mjr 38:091e511ce8a0 1290 }
mjr 38:091e511ce8a0 1291 }
mjr 38:091e511ce8a0 1292 }
mjr 38:091e511ce8a0 1293
mjr 38:091e511ce8a0 1294 // Button state transition timer. This is used for pulse buttons, to
mjr 38:091e511ce8a0 1295 // control the timing of the logical key presses generated by transitions
mjr 38:091e511ce8a0 1296 // in the physical button state.
mjr 38:091e511ce8a0 1297 Timer buttonTimer;
mjr 12:669df364a565 1298
mjr 11:bd9da7088e6e 1299 // initialize the button inputs
mjr 35:e959ffba78fd 1300 void initButtons(Config &cfg, bool &kbKeys)
mjr 11:bd9da7088e6e 1301 {
mjr 35:e959ffba78fd 1302 // presume we'll find no keyboard keys
mjr 35:e959ffba78fd 1303 kbKeys = false;
mjr 35:e959ffba78fd 1304
mjr 11:bd9da7088e6e 1305 // create the digital inputs
mjr 35:e959ffba78fd 1306 ButtonState *bs = buttonState;
mjr 35:e959ffba78fd 1307 for (int i = 0 ; i < MAX_BUTTONS ; ++i, ++bs)
mjr 11:bd9da7088e6e 1308 {
mjr 35:e959ffba78fd 1309 PinName pin = wirePinName(cfg.button[i].pin);
mjr 35:e959ffba78fd 1310 if (pin != NC)
mjr 35:e959ffba78fd 1311 {
mjr 35:e959ffba78fd 1312 // set up the GPIO input pin for this button
mjr 48:058ace2aed1d 1313 bs->di = new TinyDigitalIn(pin);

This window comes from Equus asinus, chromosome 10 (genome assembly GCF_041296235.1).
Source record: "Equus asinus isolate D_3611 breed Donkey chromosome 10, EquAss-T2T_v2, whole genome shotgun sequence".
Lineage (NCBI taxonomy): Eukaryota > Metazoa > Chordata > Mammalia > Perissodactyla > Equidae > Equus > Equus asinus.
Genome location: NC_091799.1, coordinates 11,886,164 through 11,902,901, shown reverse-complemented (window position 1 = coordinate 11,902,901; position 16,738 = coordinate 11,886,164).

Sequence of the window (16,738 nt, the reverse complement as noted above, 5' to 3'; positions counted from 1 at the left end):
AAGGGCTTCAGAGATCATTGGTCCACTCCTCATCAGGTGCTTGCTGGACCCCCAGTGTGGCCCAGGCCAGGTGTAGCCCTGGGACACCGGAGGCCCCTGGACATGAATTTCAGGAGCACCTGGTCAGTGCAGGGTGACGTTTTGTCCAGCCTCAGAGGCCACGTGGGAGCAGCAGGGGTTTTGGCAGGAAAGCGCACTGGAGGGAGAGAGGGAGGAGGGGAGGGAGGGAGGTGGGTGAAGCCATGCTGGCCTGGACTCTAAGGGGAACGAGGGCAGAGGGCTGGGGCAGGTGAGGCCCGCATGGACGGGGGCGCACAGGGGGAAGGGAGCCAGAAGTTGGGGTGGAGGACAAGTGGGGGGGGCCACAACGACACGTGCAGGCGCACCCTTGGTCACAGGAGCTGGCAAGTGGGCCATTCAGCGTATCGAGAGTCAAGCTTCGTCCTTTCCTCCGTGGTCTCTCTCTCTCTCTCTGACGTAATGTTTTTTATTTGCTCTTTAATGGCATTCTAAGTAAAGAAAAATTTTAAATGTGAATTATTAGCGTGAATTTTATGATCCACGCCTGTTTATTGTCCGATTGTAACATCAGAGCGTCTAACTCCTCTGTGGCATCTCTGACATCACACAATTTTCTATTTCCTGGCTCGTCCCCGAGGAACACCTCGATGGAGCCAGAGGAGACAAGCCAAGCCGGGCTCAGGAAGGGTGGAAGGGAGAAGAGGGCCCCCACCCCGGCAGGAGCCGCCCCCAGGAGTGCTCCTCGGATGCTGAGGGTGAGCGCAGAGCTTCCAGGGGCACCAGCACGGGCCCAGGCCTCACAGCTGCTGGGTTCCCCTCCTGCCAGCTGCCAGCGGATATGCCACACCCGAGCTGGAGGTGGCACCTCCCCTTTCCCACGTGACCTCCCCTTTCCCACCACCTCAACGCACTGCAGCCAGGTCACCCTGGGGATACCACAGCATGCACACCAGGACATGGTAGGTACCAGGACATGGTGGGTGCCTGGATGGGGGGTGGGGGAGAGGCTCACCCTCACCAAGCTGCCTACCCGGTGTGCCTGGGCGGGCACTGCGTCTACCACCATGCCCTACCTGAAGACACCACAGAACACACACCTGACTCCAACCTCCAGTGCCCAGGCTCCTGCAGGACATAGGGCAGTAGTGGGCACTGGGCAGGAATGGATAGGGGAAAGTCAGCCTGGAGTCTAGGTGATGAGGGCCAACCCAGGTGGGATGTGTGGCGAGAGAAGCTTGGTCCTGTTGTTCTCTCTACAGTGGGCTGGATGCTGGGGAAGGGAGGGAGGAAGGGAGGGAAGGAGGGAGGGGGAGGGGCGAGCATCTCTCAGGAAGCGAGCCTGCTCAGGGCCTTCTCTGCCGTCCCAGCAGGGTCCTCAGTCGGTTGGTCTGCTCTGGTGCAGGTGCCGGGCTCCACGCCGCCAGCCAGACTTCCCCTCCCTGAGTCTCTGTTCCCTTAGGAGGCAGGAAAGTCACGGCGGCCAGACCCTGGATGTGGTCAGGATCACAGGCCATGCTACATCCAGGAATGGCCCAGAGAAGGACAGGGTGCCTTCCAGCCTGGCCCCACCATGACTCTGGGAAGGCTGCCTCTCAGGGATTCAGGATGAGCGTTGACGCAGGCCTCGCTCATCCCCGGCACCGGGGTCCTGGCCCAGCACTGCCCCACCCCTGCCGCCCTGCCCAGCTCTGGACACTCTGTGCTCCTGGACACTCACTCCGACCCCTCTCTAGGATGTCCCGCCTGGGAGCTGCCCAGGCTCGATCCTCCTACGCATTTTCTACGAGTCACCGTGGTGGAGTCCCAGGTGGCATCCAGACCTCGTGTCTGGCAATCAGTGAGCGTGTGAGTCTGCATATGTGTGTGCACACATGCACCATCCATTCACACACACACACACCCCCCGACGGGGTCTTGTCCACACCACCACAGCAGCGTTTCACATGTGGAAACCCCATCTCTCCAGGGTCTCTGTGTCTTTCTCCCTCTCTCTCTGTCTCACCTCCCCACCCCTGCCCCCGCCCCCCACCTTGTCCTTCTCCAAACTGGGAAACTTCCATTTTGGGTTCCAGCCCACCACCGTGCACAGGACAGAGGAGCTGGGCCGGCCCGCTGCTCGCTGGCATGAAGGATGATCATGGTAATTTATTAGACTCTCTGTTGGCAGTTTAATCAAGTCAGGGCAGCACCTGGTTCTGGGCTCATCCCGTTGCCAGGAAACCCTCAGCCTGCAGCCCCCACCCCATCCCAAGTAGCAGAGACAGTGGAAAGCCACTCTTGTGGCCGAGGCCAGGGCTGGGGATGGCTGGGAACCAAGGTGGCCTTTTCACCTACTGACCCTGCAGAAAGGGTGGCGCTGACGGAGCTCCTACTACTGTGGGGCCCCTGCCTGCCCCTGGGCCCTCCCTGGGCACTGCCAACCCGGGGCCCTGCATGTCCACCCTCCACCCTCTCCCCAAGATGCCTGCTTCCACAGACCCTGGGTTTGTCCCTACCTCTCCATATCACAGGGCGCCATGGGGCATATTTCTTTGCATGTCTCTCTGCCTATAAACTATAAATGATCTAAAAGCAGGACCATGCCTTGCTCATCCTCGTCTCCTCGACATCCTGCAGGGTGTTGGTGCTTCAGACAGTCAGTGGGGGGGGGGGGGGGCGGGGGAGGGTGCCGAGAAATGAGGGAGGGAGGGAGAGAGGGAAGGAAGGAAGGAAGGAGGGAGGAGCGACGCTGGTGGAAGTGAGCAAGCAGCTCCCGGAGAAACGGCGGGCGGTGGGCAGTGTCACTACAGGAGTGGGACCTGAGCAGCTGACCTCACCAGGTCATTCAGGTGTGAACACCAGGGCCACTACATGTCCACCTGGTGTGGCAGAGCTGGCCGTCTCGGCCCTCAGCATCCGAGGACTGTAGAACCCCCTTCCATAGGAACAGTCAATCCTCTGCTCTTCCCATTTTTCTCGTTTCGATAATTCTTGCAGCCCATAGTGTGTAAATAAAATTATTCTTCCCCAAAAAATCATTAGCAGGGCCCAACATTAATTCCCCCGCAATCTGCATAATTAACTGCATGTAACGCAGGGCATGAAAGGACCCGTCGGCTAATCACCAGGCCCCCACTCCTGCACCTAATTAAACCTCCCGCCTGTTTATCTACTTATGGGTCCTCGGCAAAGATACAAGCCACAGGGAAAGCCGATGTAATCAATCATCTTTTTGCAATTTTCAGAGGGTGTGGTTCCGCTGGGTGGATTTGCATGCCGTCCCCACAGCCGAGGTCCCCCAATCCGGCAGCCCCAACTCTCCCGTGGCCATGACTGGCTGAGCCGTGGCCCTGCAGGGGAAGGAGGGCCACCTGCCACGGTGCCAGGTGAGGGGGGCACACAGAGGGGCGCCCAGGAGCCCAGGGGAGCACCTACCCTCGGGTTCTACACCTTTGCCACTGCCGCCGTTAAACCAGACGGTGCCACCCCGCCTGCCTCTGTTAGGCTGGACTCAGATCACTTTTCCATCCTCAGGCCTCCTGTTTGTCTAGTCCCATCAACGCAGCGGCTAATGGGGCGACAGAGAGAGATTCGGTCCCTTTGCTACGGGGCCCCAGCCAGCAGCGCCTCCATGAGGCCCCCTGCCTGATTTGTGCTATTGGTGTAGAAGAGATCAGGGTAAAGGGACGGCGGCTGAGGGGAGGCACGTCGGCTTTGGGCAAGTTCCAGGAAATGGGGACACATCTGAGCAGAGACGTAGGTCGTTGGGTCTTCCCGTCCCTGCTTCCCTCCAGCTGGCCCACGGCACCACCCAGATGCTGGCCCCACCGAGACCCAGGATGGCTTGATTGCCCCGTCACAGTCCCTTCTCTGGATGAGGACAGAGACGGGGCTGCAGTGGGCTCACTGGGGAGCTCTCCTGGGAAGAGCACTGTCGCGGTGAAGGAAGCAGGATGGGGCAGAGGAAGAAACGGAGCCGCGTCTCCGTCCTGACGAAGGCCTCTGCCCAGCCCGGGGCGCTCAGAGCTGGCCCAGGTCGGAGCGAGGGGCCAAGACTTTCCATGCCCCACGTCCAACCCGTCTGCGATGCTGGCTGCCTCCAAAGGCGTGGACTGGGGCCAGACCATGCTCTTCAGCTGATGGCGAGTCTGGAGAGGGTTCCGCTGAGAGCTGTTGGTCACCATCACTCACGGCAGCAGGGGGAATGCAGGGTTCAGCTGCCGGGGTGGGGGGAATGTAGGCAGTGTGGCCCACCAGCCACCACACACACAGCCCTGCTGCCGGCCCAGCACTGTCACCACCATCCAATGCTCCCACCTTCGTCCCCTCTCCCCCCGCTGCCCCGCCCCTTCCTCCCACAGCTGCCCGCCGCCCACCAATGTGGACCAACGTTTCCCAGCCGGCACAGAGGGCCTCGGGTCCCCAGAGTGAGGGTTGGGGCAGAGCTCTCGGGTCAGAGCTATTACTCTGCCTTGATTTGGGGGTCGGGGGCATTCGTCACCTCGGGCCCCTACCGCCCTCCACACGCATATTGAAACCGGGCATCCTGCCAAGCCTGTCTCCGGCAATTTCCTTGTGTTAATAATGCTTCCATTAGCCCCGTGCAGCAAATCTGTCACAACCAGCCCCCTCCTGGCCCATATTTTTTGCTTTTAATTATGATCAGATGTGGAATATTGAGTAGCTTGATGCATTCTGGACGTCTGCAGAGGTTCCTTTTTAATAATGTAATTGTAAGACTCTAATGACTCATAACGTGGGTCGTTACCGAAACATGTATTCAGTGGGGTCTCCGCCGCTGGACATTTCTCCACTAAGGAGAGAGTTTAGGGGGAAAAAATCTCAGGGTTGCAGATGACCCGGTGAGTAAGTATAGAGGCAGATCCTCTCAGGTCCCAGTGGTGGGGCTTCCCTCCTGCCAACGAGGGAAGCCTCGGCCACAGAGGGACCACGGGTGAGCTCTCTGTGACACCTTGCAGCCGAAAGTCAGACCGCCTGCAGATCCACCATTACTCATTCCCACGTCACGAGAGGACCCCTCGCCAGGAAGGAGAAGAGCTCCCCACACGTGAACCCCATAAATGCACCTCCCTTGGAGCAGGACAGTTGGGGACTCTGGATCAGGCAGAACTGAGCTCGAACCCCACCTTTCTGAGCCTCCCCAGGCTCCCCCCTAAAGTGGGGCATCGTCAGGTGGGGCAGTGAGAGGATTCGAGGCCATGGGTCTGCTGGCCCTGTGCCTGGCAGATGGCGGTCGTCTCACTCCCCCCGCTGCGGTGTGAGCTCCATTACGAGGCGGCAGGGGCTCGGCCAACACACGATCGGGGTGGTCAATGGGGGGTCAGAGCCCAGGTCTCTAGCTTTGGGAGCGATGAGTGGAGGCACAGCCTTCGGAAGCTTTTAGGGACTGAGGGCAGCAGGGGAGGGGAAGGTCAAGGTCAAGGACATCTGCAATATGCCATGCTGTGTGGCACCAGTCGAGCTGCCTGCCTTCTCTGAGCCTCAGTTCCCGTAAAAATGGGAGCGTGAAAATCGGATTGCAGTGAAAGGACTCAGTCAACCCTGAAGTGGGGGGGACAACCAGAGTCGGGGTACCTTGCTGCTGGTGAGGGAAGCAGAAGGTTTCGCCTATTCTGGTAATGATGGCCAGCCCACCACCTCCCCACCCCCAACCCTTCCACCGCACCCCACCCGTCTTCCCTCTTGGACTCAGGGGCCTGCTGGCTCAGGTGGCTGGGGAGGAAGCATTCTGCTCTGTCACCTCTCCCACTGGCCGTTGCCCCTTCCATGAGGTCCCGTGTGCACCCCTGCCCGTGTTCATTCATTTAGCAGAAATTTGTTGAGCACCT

mjr 35:e959ffba78fd 1314
mjr 38:091e511ce8a0 1315 // if it's a pulse mode button, set the initial pulse state to Off
mjr 38:091e511ce8a0 1316 if (cfg.button[i].flags & BtnFlagPulse)
mjr 38:091e511ce8a0 1317 bs->pulseState = 1;
mjr 38:091e511ce8a0 1318
mjr 35:e959ffba78fd 1319 // note if it's a keyboard key of some kind (including media keys)
mjr 35:e959ffba78fd 1320 uint8_t val = cfg.button[i].val;
mjr 35:e959ffba78fd 1321 switch (cfg.button[i].typ)
mjr 35:e959ffba78fd 1322 {
mjr 35:e959ffba78fd 1323 case BtnTypeJoystick:
mjr 35:e959ffba78fd 1324 // joystick button - get the button bit mask
mjr 35:e959ffba78fd 1325 bs->js = 1 << val;
mjr 35:e959ffba78fd 1326 break;
mjr 35:e959ffba78fd 1327
mjr 35:e959ffba78fd 1328 case BtnTypeKey:
mjr 35:e959ffba78fd 1329 // regular keyboard key - note the scan code